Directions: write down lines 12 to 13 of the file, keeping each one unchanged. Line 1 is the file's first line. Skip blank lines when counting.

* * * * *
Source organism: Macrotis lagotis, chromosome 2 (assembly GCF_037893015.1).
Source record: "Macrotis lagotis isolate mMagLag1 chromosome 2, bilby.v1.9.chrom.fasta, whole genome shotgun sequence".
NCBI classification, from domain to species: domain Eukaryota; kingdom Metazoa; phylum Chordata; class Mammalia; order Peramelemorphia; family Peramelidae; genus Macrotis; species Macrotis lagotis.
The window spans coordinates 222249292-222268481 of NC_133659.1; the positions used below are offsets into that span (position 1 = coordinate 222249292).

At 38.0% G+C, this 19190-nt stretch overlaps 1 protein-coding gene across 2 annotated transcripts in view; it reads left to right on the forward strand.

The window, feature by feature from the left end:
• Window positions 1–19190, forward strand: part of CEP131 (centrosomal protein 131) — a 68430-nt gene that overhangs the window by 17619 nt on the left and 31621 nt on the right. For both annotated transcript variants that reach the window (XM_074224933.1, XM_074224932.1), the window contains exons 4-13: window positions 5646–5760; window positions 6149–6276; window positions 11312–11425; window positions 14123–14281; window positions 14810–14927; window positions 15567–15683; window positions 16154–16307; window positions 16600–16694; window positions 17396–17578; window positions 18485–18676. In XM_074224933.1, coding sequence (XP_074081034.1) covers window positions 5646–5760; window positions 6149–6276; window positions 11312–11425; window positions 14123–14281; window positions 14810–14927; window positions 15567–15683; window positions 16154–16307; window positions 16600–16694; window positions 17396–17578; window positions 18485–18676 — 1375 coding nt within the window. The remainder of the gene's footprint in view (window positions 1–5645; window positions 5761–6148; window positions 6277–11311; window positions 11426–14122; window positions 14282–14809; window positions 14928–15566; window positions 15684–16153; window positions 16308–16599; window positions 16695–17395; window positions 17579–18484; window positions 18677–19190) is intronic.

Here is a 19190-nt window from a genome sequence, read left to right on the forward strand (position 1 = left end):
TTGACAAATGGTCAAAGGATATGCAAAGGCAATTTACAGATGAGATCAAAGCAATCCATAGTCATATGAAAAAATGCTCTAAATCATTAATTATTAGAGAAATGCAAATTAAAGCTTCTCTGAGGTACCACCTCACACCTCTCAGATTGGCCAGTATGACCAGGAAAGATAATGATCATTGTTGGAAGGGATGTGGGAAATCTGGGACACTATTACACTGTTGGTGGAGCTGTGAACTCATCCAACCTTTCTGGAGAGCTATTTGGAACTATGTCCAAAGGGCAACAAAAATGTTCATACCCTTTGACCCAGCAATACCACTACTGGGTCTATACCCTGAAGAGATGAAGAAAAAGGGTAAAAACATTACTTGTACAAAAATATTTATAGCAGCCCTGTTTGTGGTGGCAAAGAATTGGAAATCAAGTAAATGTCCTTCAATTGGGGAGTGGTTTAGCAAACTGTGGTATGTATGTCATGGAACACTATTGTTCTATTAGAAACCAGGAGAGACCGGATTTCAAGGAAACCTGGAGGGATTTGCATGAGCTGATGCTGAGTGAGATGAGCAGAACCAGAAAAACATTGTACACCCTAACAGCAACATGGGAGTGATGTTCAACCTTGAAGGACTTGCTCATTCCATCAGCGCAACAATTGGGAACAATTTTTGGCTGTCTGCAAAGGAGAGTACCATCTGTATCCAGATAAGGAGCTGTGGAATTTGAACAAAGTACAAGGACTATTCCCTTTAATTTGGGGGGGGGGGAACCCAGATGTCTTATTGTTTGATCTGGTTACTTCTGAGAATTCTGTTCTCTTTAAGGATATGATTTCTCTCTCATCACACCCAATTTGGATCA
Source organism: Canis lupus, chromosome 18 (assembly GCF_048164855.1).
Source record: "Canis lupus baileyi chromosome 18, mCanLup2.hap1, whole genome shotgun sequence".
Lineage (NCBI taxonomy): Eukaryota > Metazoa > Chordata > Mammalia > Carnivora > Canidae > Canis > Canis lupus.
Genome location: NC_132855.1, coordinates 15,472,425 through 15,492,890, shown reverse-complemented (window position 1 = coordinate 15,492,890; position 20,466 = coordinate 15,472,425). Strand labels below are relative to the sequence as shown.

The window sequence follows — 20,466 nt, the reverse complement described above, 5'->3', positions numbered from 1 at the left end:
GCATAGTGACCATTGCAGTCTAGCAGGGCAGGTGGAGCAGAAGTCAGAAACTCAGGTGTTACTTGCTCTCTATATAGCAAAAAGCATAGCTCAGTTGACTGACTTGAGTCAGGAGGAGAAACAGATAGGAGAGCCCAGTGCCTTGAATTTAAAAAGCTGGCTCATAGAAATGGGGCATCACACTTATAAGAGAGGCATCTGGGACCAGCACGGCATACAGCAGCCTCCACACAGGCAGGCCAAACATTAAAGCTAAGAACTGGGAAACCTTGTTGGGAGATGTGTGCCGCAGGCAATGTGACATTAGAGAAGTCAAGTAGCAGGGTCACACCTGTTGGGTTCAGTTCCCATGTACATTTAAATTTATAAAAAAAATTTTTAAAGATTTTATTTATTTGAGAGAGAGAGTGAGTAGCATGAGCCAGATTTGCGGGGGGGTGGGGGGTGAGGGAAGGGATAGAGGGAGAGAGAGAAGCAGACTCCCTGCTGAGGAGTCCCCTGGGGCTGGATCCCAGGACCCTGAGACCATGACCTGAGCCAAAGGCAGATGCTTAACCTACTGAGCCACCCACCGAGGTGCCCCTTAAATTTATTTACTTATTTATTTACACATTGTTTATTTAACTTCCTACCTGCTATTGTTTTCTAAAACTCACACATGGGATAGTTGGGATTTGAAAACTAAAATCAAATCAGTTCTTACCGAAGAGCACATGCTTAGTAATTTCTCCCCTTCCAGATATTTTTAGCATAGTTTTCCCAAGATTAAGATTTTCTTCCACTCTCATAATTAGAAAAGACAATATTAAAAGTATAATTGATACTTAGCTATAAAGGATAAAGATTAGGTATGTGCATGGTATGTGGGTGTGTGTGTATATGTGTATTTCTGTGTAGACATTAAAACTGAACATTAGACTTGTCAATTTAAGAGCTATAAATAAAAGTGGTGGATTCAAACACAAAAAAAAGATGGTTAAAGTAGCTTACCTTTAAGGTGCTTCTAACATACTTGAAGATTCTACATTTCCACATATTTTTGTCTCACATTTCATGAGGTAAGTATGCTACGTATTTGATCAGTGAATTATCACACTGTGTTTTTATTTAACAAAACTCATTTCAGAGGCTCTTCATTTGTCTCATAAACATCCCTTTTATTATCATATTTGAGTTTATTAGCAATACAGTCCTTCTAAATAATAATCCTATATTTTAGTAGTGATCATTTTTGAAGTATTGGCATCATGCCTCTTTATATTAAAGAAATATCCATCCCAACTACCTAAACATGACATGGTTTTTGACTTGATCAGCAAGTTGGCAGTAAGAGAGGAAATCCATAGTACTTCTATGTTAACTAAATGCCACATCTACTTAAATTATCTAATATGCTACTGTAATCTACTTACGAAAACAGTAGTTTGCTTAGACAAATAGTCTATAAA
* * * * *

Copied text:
Lineage (NCBI taxonomy): Eukaryota > Metazoa > Chordata > Mammalia > Carnivora > Canidae > Canis > Canis lupus.
Genome location: NC_132855.1, coordinates 15,472,425 through 15,492,890, shown reverse-complemented (window position 1 = coordinate 15,492,890; position 20,466 = coordinate 15,472,425). Strand labels below are relative to the sequence as shown.